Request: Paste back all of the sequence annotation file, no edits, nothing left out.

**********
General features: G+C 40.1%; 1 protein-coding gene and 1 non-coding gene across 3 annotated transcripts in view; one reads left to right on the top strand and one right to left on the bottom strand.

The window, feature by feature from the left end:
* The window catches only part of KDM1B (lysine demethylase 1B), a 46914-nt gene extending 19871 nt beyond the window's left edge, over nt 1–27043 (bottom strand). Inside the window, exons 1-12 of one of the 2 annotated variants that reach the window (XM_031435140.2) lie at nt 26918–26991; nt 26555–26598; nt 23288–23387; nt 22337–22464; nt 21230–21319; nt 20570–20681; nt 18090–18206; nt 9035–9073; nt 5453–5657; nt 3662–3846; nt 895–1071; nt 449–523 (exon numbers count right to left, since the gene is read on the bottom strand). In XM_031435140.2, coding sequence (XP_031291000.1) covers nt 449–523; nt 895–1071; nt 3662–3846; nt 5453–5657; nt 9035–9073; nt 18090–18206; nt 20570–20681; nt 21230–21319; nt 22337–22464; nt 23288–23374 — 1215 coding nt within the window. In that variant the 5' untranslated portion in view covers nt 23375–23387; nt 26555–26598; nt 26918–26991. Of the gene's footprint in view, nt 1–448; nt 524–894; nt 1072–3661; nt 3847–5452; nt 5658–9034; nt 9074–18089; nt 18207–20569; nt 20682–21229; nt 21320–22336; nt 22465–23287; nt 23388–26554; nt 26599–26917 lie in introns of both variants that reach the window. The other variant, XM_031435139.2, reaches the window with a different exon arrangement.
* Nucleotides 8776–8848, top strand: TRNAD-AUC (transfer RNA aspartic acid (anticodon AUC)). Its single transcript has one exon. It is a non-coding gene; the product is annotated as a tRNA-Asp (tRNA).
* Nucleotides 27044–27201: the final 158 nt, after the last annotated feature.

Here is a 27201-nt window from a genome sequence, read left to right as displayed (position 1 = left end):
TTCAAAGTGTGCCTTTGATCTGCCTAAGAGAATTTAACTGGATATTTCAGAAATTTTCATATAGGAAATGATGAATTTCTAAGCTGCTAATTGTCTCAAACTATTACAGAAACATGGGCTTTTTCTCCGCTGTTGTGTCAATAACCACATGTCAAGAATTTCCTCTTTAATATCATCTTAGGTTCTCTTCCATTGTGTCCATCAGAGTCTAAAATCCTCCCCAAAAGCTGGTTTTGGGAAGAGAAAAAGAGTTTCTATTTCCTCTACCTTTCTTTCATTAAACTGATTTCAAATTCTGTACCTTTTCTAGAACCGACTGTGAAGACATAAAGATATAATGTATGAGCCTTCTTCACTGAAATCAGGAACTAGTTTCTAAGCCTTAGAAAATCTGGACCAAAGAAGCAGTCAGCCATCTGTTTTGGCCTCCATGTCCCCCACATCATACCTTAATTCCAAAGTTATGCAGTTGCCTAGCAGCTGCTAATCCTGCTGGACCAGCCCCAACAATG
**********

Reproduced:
General features: G+C 40.1%; 1 protein-coding gene and 1 non-coding gene across 3 annotated transcripts in view; one reads left to right on the top strand and one right to left on the bottom strand.

The window, feature by feature from the left end:
* The window catches only part of KDM1B (lysine demethylase 1B), a 46914-nt gene extending 19871 nt beyond the window's left edge, over nt 1–27043 (bottom strand). Inside the window, exons 1-12 of one of the 2 annotated variants that reach the window (XM_031435140.2) lie at nt 26918–26991; nt 26555–26598; nt 23288–23387; nt 22337–22464; nt 21230–21319; nt 20570–20681; nt 18090–18206; nt 9035–9073; nt 5453–5657; nt 3662–3846; nt 895–1071; nt 449–523 (exon numbers count right to left, since the gene is read on the bottom strand). In XM_031435140.2, coding sequence (XP_031291000.1) covers nt 449–523; nt 895–1071; nt 3662–3846; nt 5453–5657; nt 9035–9073; nt 18090–18206; nt 20570–20681; nt 21230–21319; nt 22337–22464; nt 23288–23374 — 1215 coding nt within the window. In that variant the 5' untranslated portion in view covers nt 23375–23387; nt 26555–26598; nt 26918–26991. Of the gene's footprint in view, nt 1–448; nt 524–894; nt 1072–3661; nt 3847–5452; nt 5658–9034; nt 9074–18089; nt 18207–20569; nt 20682–21229; nt 21320–22336; nt 22465–23287; nt 23388–26554; nt 26599–26917 lie in introns of both variants that reach the window. The other variant, XM_031435139.2, reaches the window with a different exon arrangement.
* Nucleotides 8776–8848, top strand: TRNAD-AUC (transfer RNA aspartic acid (anticodon AUC)). Its single transcript has one exon. It is a non-coding gene; the product is annotated as a tRNA-Asp (tRNA).
* Nucleotides 27044–27201: the final 158 nt, after the last annotated feature.

Here is a 27201-nt window from a genome sequence, read left to right as displayed (position 1 = left end):
TTCAAAGTGTGCCTTTGATCTGCCTAAGAGAATTTAACTGGATATTTCAGAAATTTTCATATAGGAAATGATGAATTTCTAAGCTGCTAATTGTCTCAAACTATTACAGAAACATGGGCTTTTTCTCCGCTGTTGTGTCAATAACCACATGTCAAGAATTTCCTCTTTAATATCATCTTAGGTTCTCTTCCATTGTGTCCATCAGAGTCTAAAATCCTCCCCAAAAGCTGGTTTTGGGAAGAGAAAAAGAGTTTCTATTTCCTCTACCTTTCTTTCATTAAACTGATTTCAAATTCTGTACCTTTTCTAGAACCGACTGTGAAGACATAAAGATATAATGTATGAGCCTTCTTCACTGAAATCAGGAACTAGTTTCTAAGCCTTAGAAAATCTGGACCAAAGAAGCAGTCAGCCATCTGTTTTGGCCTCCATGTCCCCCACATCATACCTTAATTCCAAAGTTATGCAGTTGCCTAGCAGCTGCTAATCCTGCTGGACCAGCCCCAACAATG